In a recent Ontario Court of Appeal decision, the court upheld the trial judge’s ruling that a couple was deemed to be legally married, despite never having obtained a valid marriage licence.

Couple Plans Religious Marriage Ceremony in the US

On August 7, 1998, a man and a woman participated in a religious marriage ceremony at a mosque in Memphis, Tennessee, in the United States.

The husband, a practising Muslim, had attended this mosque for the few months that he resided and worked in Tennessee. He had arranged for the ceremony to take place during the weekend that the wife was visiting him from Canada. The wife had converted to Islam about a year before the ceremony.

Marriage Certificate Issued by Imam

The mosque’s Imam performed the marriage ceremony, which was witnessed by other members of the mosque. The Imam signed the marriage certificate and, following the ceremony, the couple received a marriage certificate with the Imam’s seal.

The marriage certificate stated that they:

“[H]ave been married according to the Quran and Sunnah and are hereby given the rights and privileges of husband and wife according to the Islamic Shariah”.

Couple Fail to Obtain Legal Marriage Licence

Besides the certificate issued by the Imam, the couple never obtained a marriage licence issued by any government entity.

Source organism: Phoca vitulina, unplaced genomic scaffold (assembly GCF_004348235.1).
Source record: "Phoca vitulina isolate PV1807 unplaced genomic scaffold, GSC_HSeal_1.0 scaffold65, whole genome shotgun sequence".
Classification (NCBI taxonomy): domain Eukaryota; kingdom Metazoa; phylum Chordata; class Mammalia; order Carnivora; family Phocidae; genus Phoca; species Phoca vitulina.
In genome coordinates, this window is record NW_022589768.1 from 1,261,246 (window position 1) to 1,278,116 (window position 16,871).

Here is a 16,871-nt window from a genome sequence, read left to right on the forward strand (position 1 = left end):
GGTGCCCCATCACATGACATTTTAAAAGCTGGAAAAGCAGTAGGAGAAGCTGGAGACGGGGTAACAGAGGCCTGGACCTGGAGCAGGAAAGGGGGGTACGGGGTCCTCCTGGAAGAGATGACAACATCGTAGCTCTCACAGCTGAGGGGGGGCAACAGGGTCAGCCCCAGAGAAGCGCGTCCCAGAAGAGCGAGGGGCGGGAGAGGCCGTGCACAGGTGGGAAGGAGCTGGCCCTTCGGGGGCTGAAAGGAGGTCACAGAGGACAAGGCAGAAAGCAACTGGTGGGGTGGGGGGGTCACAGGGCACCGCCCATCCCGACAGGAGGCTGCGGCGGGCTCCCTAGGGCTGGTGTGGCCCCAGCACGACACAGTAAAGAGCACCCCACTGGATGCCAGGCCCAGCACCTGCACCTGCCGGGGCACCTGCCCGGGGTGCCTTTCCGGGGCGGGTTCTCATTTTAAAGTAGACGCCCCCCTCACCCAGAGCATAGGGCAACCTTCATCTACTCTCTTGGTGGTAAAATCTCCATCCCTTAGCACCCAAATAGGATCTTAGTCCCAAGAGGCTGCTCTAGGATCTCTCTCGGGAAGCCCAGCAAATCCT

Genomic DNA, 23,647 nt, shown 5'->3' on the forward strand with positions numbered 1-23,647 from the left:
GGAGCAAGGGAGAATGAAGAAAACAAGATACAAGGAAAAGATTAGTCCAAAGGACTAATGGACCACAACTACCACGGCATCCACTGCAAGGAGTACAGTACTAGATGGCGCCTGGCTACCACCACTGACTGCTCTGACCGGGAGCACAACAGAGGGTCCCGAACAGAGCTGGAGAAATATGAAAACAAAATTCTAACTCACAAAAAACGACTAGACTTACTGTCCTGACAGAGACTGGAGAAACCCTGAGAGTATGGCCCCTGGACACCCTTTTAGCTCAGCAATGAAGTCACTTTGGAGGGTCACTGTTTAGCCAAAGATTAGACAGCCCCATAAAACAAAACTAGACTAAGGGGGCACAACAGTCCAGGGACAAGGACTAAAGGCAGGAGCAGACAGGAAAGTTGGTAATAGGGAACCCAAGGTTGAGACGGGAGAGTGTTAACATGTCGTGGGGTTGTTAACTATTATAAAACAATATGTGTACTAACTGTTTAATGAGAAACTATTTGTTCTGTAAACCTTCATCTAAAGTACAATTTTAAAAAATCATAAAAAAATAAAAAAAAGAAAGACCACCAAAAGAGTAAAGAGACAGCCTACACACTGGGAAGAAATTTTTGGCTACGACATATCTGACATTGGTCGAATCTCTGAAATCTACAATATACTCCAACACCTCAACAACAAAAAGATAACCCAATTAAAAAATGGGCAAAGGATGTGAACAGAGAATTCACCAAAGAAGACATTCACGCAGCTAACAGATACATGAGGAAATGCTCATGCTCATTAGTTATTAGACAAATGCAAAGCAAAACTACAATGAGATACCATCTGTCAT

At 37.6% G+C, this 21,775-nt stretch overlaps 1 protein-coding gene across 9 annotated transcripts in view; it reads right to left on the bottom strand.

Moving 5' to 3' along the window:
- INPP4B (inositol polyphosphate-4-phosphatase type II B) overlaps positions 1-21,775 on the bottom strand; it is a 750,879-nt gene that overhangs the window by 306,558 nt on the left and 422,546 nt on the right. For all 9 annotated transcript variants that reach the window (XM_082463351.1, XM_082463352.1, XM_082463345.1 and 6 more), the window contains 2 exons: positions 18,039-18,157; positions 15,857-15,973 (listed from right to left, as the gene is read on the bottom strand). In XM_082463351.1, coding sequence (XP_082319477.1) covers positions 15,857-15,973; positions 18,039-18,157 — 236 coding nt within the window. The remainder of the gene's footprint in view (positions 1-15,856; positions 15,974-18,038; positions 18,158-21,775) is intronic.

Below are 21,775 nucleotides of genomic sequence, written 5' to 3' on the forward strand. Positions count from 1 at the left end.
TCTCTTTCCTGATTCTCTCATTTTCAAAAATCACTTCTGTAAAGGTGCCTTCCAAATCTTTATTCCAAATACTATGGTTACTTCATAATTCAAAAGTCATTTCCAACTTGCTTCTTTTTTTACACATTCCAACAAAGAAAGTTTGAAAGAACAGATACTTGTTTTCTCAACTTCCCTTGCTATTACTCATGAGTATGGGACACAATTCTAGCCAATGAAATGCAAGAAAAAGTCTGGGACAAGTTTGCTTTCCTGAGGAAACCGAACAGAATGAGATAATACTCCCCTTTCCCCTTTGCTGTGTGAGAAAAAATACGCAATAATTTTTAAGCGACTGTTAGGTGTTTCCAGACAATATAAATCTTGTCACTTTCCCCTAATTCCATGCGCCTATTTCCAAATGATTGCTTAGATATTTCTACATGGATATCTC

Thus, other than meeting the requirements of having the marriage solemnized by the mosque’s Imam and witnessed by other mosque members, the couple had not complied with the formal statutory conditions of a legal marriage in Tennessee, including the requirements to obtain a marriage licence and register the marriage.

Couple Lives as Husband and Wife

Despite the fact that the couple had not met the legal requirements for a valid marriage under Tennessee law, they stated that they considered themselves to be legally married.

They both gave evidence that they had not known they were not complying with Tennessee’s law. They also noted that since the mosque ceremony they had lived openly as husband and wife for many years in Ontario, had three children together and had purchased a matrimonial home. Additionally, they had identified each other as a legal spouse on government and other official documents.

Couple Separates

The couple separated in 2016 and the wife had applied to court seeking custody of the children, child and spousal support, and equalization.

In response to her application, the husband denied that they had a legal marriage. While he did not dispute that they were common law spouses, entitling the wife to spousal and child support, he objected to being legally married for the purposes of property entitlements under the Family Law Act
.

Trial Judge Deems Marriage Legal

At trial, the trial judge ruled that the couple’s marriage in Tennessee was deemed to be a valid marriage pursuant to s. 31 of the Marriage Act. That section reads:

Marriages solemnized in good faith

31 If the parties to a marriage solemnized in good faith and intended to be in compliance with this Act are not under a legal disqualification to contract such marriage and after such solemnization have lived together and cohabited as a married couple, such marriage shall be deemed a valid marriage, although the person who solemnized the marriage was not authorized to solemnize marriage, and despite the absence of or any irregularity or insufficiency in the publication of banns or the issue of the licence.”